A Germaphobe's Guide to Not Getting Sick

It’s January. The rain is falling. Ponds are frozen. Ugg boots are everywhere. It’s the flu season.
If facts are facts, you have a pretty good chance of becoming sick this month. Besides taking Vitamin C and avoiding your sick friends, what can you do to stay healthy? Most doctors or professionals would give you the run down of statistically accurate and proven methods, but it is only a true germaphobe who can teach you, young grasshopper, the ways of the wise.

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Image courtesy of The BC Lung Association.

 
I’m not sure when I became weary of germs, bacteria, and dirt. As a child, I used to get sick all the time. That probably wasn’t helped by my initial thumb sucking habit that eventually turned into nail biting. If I put in some research, I would probably find that my germaphobia correlated with the onset of acne in my teens. Like any teenager, a fresh zit was my worst nightmare, and the idea of touching my face with grimy fingers fresh off the school computer keyboard sounded like the worst idea known to man. So, I started washing my hands before and after every class and multiple times in between. Among other methods, this has prevented me from getting sick dozens of times. I literally cannot remember the last time I was ill and I have memory of throwing up only twice in my life (neither due to illness).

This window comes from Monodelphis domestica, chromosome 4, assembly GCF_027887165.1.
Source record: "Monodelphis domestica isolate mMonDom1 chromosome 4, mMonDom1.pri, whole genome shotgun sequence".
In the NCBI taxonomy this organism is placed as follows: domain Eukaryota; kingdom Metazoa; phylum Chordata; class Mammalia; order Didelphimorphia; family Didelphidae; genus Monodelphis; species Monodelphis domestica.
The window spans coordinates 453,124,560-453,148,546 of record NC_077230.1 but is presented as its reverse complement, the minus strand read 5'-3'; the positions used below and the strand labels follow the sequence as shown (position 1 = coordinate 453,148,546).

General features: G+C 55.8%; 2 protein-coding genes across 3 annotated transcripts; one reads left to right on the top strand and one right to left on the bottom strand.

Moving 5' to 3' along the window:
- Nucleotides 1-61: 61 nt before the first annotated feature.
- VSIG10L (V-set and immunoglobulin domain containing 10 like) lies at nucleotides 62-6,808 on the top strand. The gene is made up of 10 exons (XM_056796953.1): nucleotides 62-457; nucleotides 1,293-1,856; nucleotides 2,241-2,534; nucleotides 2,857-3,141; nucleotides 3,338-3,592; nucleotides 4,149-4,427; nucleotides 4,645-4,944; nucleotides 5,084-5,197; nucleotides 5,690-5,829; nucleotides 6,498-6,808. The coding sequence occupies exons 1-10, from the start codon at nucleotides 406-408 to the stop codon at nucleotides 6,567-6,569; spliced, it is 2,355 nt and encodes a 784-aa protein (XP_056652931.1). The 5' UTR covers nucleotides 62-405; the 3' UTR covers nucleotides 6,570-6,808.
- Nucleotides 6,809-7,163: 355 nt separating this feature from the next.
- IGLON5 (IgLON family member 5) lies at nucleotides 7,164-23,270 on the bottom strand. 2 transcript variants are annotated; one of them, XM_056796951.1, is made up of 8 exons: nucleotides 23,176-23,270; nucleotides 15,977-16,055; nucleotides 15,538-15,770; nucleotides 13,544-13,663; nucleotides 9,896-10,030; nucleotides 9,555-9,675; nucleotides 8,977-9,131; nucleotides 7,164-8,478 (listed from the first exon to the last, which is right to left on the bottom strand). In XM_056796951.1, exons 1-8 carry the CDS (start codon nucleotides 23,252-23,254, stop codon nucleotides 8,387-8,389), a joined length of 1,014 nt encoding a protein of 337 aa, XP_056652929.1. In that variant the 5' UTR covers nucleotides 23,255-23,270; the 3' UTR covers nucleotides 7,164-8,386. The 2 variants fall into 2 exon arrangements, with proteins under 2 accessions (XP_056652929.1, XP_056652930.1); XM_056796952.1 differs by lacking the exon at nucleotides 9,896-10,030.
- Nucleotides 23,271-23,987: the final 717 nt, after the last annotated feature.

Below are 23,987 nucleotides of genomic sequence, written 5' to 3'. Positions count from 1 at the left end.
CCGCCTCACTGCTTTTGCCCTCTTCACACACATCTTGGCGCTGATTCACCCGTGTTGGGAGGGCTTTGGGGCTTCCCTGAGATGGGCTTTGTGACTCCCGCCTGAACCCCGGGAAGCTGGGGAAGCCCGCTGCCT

There are many little habits and tricks I practice to stay healthy without being a paranoid Howard Hughs type.
1. The Basic: Wash your hands all the time. Just on the bus? Wash your hands. About to eat? Wash your hands. At a networking event? The gym? For heaven’s sake wash your hands twice!
2. The Subtle: When someone in close proximity to me sneezes, coughs, or blows their nose, I usually try to hold my breath for 30 seconds. This might sound strange, but my own personal theory is that it takes about 30 seconds for those germs to settle away from my breathing air.
3. The Strategic: When I open any doors, especially those in public rest rooms, I do several things. The first option I look for is if I can use a paper towel to touch the door, hold the door with my foot, and then toss the towel into the garbage. If that’s not possible I will use my shoulder, elbow, or sleeve covered hand to push the door open. If its got a doorknob, I will try to use my sleeve or limit my grasp to just a few fingers.
4. The No-Brainer: I never share cups with anybody (unless I know for certain they are not are have not been sick). Usually I blame that on the fact that I am also needlephobic and never got my meningitis shots, but I’m thinking that probably doesn’t make a difference. You think I would be down for swapping spit with a sicky?
5. The Biotch: I won’t take care of you if you’re contagious. No soup. No cuddles. I am not touching your snotty tissues. Nope. None of that.
If you want to avoid illness this winter, give these germaphobe-tested tricks a try and you might just fly right through to summer without a sniffle.

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